New Privacy Rights May Be Buried in "Junk" Mail


Now is not the time to toss junk mail and ignore inserts in your bank and credit card statements. "Watch your mail!" says Tena Friery, research director of the Privacy Rights Clearinghouse.

Because of a new federal law, financial institutions are now mailing notices to consumers containing important information about their privacy rights. "Failure to pay attention to these privacy notices may result in sensitive financial data being sold to other companies for marketing and other purposes," warns Friery.

Privacy Today: A Review of Current Issues


The purpose of this report is to highlight and summarize key privacy issues affecting consumers today and tomorrow. Readers who want to explore issues in depth should visit the Web sites of government agencies, public interest groups, industry associations, and companies. A list of public interest groups that are working on these issues is provided at the end of the report.

Public Access to Electronic Case Files


We recognize the convenience to the courts and counsel in electronic filing, the need to reduce paper files, and the long-standing principles of public access to court proceedings. However, the PRC and EFF believe the potential for both intangible invasions of privacy by those who have no need to know and more tangible harms such as identity theft outweigh reliance on a system that provides full access to court records electronically. Convenience and storage problems in this electronic age need to be addressed, but hopefully in such a way as to protect not only the public interest by providing access to public records, but to protect privacy interests as well.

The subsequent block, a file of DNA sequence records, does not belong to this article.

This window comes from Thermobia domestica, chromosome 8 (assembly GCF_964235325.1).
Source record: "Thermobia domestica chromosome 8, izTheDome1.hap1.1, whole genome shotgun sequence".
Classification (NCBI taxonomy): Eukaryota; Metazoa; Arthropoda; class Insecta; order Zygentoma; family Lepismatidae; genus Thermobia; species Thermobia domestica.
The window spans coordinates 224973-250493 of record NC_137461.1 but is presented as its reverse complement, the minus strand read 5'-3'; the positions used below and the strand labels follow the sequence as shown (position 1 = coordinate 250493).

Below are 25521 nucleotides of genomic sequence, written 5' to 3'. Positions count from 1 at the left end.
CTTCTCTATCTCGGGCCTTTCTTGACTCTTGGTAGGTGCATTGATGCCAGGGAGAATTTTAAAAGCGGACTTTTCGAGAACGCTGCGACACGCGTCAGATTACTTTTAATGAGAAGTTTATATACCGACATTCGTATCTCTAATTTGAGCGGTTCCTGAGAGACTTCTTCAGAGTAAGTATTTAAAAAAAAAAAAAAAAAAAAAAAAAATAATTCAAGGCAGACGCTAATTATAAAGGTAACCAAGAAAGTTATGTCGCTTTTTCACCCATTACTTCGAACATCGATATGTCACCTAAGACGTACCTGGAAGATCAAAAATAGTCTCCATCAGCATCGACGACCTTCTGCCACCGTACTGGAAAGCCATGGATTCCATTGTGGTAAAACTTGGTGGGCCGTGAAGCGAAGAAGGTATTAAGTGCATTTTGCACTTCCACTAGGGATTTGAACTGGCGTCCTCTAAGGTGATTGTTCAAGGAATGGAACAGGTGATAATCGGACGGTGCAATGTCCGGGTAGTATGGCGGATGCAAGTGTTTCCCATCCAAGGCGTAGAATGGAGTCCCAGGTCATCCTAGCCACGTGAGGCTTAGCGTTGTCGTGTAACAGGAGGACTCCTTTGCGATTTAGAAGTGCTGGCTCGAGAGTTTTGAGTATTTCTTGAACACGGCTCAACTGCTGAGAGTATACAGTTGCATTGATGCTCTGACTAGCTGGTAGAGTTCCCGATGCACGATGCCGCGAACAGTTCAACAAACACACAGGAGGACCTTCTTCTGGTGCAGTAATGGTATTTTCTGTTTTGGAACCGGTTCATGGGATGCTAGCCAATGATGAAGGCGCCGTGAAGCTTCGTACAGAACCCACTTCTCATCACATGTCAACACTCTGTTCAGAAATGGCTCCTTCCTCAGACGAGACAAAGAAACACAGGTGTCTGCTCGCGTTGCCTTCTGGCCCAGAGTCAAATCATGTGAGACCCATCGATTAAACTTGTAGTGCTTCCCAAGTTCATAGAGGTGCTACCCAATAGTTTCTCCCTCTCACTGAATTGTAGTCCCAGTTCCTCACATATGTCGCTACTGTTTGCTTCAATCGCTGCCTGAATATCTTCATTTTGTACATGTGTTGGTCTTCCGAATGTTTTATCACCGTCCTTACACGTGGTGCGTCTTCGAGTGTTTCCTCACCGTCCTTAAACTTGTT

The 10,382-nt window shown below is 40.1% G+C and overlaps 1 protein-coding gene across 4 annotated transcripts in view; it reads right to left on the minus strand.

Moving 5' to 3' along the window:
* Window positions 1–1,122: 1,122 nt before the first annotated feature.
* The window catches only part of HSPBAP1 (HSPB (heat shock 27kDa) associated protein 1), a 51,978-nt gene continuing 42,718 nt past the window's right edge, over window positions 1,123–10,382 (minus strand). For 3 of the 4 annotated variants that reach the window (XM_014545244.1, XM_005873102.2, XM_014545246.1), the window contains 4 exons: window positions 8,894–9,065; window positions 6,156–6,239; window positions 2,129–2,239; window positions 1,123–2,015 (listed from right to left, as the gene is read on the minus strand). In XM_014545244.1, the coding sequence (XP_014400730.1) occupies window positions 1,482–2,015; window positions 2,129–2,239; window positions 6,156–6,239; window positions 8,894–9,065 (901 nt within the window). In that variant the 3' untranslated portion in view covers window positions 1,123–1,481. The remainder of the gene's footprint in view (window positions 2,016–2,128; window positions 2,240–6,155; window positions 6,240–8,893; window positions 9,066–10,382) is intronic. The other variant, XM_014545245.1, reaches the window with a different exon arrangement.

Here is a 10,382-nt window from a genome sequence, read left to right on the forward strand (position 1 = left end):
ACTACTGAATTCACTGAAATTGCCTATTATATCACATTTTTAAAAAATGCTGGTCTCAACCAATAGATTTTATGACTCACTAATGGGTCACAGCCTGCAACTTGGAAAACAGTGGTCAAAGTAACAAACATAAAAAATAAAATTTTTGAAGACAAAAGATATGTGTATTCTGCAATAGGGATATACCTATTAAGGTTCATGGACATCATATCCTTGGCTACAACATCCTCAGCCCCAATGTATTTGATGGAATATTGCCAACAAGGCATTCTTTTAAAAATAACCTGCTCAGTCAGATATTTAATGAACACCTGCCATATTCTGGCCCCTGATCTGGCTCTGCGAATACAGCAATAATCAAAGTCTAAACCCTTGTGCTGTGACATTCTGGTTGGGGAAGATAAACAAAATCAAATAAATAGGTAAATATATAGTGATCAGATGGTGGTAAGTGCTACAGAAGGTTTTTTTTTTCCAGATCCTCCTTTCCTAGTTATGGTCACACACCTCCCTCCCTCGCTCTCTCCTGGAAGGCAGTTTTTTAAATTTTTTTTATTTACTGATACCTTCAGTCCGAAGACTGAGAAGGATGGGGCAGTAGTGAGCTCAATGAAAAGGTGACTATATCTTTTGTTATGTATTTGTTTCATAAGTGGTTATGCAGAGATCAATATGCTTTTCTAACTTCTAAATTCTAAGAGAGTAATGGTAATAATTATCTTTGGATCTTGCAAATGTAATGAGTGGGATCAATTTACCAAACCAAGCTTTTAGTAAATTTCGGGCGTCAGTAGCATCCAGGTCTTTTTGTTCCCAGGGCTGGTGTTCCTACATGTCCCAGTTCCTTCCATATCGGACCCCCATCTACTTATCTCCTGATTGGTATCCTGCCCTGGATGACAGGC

A Fingerprint to Rent a Car? An Ex-Customer Says "No" (Amato)


At Dollar Rent A Car ("Dollar Makes Sense.®") in Midway Airport, Chicago, I tried to rent a car but was refused only because I would not give the corporation my thumbprint. According to the "Frequently Asked Questions About Thumb Printing Procedures" sheet the representative pulled out when I started to ask why I had to provide a print of my anatomy to rent a car, I was told this procedure was to identify those who engage in fraudulent rentals and theft.

Lost in the Fine Print: Readability of Financial Privacy Notices (Hochhauser)


Readability analyses of 60 financial privacy notices found that they are written at a 3rd-4th year college reading level, instead of the junior high school level that is recommended for materials written for the general public. Consumers will have a hard time understanding the notices because the writing style uses too many complicated sentences and too many uncommon words.

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